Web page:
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CodeWarrior Goes RAD

Volume Number: 15 (1999)
Issue Number: 5
Column Tag: Tools Of The Trade

CodeWarrior Goes RAD

by Shelly Kochhar, Metrowerks, Inc.

The first look at CW's RAD Tools

What's New?

CodeWarrior tools have always let programmers rapidly write program code. New capabilities of the Integrated Development Environment (IDE) now let you quickly build complete applications by automatically generating the Java rhetoric (the vital but tedious-to-write skeleton code that binds the application together and provides basic UI services), so you can concentrate on building the application itself. As expected of CodeWarrior products, this release includes the flexibility of supporting multiple languages, platforms and application frameworks.

RADification

For many moons, programmers could quickly write, test, and deploy programs using CodeWarrior's IDE. But what they always longed for was a set of Rapid Application Development (RAD) tools-as has been available on other platforms-that would let them quickly construct a working interface for their programs. Such tools allow the programmer to craft an application user interface (UI) that would forward any user event it captures to the appropriate program functions.

The long wait is finally over. CodeWarrior Professional Release 5 provides a set of RAD tools that let you visually construct an application. The tools automatically generate code that handle generic initialization functions and manage the drawing of the UI. Of course, this generated code can be edited to suit your application's specific needs. In this first release, the RAD tools support Java code development and include the AWT and Swing classes. Support for PowerPlant and MFC classes will follow in subsequent versions of CodeWarrior.

The RAD tools automate much of the UI programming processes (i.e. rhetoric) so you can concentrate on writing the core application code. CodeWarrior's plugin architecture lets you pick and choose what type of Java program you wish to write. The plugins in this release let you write Java applications, applets, and Java Beans. The RAD tools require JDK 1.1.6 or later for Java code development and execution.

Wizards and Builders

The CodeWarrior RAD tools relieve you of the tedium of manually writing boilerplate code to implement a UI. The tools provide a class-authoring interface which lets you visually create and edit classes, methods, and data members. The RAD tools automatically synchronize declarations and definitions as you modify objects. A Class Wizard walks you through the steps of creating a class, letting you dictate the class' access (private or public), its name, its inheritance, and other defining parameters.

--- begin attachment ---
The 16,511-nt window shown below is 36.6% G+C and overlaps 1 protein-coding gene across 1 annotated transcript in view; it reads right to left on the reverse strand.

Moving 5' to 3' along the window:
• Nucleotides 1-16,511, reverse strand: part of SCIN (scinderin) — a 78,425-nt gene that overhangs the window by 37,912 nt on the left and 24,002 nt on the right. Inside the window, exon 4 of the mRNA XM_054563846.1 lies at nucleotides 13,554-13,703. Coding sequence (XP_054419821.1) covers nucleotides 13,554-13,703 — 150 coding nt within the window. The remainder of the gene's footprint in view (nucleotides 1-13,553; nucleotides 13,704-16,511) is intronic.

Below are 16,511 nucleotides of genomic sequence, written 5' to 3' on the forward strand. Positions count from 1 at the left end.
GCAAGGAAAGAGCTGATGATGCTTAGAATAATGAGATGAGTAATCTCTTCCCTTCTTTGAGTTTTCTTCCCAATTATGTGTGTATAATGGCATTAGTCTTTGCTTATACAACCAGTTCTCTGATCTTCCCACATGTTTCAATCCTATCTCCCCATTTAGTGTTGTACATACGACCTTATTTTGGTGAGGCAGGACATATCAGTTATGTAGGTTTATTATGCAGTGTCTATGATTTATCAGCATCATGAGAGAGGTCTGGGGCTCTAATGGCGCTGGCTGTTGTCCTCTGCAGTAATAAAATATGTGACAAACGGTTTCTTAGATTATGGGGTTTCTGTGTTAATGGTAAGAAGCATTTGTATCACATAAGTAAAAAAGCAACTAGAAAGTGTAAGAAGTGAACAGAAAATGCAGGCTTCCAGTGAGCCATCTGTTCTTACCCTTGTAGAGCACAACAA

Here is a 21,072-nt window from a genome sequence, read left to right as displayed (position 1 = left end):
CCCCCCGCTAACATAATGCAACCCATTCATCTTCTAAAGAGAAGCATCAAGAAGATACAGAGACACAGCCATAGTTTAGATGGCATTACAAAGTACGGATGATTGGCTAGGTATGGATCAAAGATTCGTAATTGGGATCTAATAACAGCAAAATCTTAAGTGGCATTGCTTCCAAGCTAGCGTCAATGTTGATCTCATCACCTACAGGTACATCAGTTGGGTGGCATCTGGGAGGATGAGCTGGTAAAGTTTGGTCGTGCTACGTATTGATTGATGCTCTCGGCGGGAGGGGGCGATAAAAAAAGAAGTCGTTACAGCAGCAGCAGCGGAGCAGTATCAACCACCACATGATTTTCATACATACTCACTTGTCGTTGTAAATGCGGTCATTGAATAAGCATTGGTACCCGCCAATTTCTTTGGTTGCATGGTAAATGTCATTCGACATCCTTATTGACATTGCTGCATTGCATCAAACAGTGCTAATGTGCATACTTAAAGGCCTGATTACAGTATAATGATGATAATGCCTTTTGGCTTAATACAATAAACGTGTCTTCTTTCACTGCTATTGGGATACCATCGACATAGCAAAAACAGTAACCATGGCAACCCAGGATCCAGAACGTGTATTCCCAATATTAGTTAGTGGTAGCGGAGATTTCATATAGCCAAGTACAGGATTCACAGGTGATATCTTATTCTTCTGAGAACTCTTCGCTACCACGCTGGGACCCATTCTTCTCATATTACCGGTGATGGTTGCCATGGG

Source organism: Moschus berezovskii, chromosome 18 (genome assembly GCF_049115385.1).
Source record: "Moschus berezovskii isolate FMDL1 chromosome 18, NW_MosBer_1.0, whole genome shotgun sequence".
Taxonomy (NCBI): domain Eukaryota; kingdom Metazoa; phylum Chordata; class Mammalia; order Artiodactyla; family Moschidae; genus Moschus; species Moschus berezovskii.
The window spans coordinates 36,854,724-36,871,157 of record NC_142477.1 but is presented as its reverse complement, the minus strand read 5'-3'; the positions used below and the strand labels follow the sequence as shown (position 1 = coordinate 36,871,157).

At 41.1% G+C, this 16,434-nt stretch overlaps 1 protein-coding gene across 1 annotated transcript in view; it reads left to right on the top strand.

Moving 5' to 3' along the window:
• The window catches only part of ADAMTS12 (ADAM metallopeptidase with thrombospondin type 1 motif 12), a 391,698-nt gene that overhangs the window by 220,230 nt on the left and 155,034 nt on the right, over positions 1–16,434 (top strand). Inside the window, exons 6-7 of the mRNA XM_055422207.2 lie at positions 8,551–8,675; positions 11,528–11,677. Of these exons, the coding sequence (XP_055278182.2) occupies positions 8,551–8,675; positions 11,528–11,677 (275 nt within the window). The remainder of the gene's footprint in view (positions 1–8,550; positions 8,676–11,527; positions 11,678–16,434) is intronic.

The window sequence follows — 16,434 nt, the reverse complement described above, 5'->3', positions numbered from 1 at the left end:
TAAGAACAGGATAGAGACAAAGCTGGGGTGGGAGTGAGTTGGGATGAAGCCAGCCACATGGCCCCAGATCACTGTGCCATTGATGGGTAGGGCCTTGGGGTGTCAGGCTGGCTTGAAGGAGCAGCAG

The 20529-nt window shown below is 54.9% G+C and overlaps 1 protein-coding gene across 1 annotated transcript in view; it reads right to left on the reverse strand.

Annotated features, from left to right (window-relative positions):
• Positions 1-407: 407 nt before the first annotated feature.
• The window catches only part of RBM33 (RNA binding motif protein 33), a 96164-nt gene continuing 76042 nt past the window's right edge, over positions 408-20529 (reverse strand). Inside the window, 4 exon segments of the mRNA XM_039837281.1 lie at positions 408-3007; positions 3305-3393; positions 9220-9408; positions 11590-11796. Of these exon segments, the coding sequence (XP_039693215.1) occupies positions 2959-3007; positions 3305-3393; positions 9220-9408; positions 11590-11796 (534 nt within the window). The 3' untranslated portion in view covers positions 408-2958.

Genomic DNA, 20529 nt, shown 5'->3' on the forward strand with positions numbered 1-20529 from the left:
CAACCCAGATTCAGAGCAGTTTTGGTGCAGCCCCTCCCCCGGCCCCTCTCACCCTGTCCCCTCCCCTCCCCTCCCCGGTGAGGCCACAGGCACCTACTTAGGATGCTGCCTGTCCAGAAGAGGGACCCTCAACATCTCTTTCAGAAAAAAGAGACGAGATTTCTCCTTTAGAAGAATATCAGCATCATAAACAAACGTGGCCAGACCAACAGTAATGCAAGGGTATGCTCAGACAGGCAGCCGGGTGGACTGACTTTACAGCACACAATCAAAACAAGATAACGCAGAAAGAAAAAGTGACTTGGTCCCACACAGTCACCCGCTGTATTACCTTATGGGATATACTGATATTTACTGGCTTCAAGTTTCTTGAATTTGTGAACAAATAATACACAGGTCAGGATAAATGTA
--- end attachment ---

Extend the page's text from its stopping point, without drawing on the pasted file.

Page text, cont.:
In the building of an application, the RAD tools internally use what's termed a component model. Components are objects that the chosen framework uses to implement application functions. For Java, a component is a Java Bean, and in C++ it is a class object. Components are self-describing objects in that all of the methods, properties, and events they support are contained within the object. Components provide important services such as data persistence and automation.

The RAD tools define catalogs, which are containers of components targeted for a specific purpose. You select a component from these catalogs to construct objects whose capabilities range from one that displays a window, to one that implements a working applet. Selecting the framework dictates at least one default catalog automatically. For example, when building a Java application, you pick components from Java-specific catalogs. CodeWarrior provides catalogs that contain AWT and Swing components.

Components are arranged in the Layout Editor to visually represent the UI elements. You can drag and drop these components from a Component palette onto the Layout Editor's window to form your application's UI. As you make and save changes in the Layout Editor, its display is updated and-behind the scenes- CodeWarrior generates and modifies the application's source code to reflect the arrangement. Components from one or more palettes can be mixed and matched when creating the UI.